Green ammonia agtech startup Jupiter Ionics plants $9 million raise

- March 5, 2024 2 MIN READ
Dr Amrutha Vijayakumar and Dr Jacinta Bakker
Dr Amrutha Vijayakumar and Dr Jacinta Bakker from Jupiter Ionics with a MacFarlane Simonov Ammonia Cell
A Victorian startup based at Monash University has raised $9 million to develop carbon-neutral “green” ammonia for the agriculture sector.

Jupiter Ionics is the result of research by scientists at the university’s School of Chemistry, Prof Doug Macfarlane, and Assoc Prof Alexandr Simonov.

The electrochemical technologies they’ve developed has resulted in modular ammonia production systems that combines nitrogen from the air with hydrogen produced via water electrolysis to make ammonia, a critical agriculture fertiliser. Their solution opens the door for regional production, overcoming the price volatility of conventional fertilisers and providing a reliable and short supply chain.

Jupiter Ionics CEO Dr Charlie Day said three new investors joined original backers Tenacious Ventures, Monash Investment Holdings, JCVC and Olabella in the raise: Wesfarmers Chemicals, CIMIC Group, and Breakthrough Victoria, the state government’s impact investment fund, which tipped in $4 million.

“Jupiter Ionics is proud of its origins in one of Victoria’s world-class universities, and energised by the impact we can deliver both within Australia and globally. We are therefore delighted that Breakthrough Victoria has decided to support our ongoing mission to accelerate the transition to a net-zero future,” Dr Day said.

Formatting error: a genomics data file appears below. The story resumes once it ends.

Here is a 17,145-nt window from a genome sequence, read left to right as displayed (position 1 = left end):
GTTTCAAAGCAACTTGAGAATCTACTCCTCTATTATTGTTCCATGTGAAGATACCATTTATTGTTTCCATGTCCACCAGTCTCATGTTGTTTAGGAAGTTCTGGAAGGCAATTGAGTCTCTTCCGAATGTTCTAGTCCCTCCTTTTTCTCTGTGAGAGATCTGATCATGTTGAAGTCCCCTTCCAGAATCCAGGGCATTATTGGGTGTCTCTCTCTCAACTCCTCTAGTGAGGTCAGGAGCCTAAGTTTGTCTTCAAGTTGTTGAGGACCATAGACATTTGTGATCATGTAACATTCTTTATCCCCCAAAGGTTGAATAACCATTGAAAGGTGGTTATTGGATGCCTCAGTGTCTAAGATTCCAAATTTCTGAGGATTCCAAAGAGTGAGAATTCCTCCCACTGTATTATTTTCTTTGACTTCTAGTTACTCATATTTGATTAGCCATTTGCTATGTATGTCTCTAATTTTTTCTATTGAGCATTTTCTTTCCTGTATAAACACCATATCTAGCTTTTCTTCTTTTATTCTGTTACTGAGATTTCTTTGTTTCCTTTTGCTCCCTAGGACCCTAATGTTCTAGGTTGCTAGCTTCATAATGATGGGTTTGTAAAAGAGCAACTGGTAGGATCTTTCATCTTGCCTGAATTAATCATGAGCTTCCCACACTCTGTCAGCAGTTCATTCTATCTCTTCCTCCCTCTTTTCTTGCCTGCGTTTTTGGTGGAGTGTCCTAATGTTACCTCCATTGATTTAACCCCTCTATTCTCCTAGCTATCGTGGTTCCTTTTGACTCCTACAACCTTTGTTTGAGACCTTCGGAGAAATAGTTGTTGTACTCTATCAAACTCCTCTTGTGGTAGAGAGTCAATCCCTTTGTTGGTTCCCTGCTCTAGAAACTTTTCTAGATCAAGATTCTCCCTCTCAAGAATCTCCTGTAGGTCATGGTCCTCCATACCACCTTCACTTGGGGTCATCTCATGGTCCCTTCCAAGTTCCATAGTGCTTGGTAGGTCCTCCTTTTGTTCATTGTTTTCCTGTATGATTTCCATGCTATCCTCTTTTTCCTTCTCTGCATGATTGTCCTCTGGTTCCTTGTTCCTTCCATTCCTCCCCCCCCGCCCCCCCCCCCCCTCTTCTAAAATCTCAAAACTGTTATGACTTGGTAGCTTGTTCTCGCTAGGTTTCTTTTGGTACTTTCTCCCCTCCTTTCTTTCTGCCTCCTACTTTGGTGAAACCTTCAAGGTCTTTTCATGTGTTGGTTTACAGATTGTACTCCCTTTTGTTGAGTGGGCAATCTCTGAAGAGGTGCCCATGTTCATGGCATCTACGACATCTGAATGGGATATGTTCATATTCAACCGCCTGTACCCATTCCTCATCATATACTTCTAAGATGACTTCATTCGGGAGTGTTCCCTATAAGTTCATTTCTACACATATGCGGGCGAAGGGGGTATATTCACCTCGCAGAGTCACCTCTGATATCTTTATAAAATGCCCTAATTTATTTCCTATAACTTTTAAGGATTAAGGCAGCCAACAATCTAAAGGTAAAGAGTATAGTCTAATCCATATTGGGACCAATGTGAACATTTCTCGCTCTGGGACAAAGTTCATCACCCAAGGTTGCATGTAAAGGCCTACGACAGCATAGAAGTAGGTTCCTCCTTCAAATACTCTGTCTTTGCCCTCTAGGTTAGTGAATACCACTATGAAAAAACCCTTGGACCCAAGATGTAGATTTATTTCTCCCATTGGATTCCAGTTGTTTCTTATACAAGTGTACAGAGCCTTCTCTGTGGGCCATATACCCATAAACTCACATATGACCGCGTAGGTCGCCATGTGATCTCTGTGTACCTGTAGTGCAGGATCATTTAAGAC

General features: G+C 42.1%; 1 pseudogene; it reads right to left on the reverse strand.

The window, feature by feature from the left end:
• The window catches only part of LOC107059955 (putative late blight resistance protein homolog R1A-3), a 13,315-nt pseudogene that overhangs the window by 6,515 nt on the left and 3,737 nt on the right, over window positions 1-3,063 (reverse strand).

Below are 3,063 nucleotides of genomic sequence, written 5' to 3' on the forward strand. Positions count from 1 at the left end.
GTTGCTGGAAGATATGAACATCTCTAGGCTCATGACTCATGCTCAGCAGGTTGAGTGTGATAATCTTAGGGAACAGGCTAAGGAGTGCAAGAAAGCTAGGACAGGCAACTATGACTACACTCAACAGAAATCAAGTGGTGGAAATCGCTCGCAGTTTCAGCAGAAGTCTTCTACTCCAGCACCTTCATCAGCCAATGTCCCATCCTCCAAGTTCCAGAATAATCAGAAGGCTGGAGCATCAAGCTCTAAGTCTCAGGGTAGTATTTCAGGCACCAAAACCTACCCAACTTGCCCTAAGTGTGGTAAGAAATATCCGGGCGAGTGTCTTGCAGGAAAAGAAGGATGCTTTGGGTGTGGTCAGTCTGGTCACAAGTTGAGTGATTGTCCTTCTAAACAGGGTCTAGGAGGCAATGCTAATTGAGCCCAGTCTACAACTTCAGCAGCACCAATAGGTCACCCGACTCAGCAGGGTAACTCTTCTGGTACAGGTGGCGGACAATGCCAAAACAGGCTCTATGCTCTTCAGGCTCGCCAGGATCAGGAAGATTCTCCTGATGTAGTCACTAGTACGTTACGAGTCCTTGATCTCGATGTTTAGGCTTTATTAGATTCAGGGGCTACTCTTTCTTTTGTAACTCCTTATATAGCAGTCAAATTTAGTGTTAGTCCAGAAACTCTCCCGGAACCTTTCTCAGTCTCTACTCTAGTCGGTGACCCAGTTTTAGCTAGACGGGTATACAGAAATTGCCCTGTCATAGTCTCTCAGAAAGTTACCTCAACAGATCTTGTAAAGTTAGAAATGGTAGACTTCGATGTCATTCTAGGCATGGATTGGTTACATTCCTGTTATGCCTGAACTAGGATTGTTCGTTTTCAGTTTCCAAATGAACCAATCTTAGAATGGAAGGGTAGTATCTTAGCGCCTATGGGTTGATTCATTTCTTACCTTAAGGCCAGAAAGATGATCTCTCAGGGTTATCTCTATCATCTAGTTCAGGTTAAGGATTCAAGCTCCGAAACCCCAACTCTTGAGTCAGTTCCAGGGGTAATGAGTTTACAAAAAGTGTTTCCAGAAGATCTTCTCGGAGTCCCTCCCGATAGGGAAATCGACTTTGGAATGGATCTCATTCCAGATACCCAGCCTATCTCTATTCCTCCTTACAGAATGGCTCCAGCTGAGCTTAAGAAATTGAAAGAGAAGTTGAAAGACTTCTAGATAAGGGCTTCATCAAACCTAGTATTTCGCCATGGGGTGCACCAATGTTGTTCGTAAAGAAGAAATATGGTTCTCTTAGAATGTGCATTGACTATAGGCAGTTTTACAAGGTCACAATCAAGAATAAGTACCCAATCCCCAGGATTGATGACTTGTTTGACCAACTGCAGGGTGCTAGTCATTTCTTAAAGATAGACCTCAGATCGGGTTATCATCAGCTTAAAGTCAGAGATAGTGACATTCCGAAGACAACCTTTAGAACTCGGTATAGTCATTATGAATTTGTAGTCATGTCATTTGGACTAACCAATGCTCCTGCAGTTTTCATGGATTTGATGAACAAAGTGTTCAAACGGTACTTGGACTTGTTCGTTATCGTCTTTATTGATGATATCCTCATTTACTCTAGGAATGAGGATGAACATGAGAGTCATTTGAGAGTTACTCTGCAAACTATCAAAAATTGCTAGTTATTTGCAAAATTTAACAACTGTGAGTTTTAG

“We’ve made great strides over our first few years as a company, and this investment will help us integrate our technology into larger prototypes and accelerate our path to market.”

Traditional ammonia production is very carbon intensive. The Jupiter Ionics using electrolysis to make ammonia production more environmentally sustainable as the electrolytic cells can operate with renewable electricity, water and air, rather than fossil fuels.

It also addresses an economic challenge in agriculture, enabling farmers and regional communities to benefit from a stable and cost-effective source of green ammonia for fertiliser. It also has potential in ammonia-fuelled transport.

Breakthrough Victoria CEO Grant Dooley said Jupiter Ionics would help decarbonise agricultural production systems.

“This investment aligns with our commitment to supporting innovative solutions that address both environmental and economic challenges and represents an important sovereign capability for Australian agriculture,” he said.

Monash University CCO and Jupiter board member Alastair Hick said accelerating the scaling up of green ammonia production with innovating technologies has never been more critical.

“Jupiter Ionics is making great progress towards achieving a significant global impact and we’re delighted to be part of that,” he said.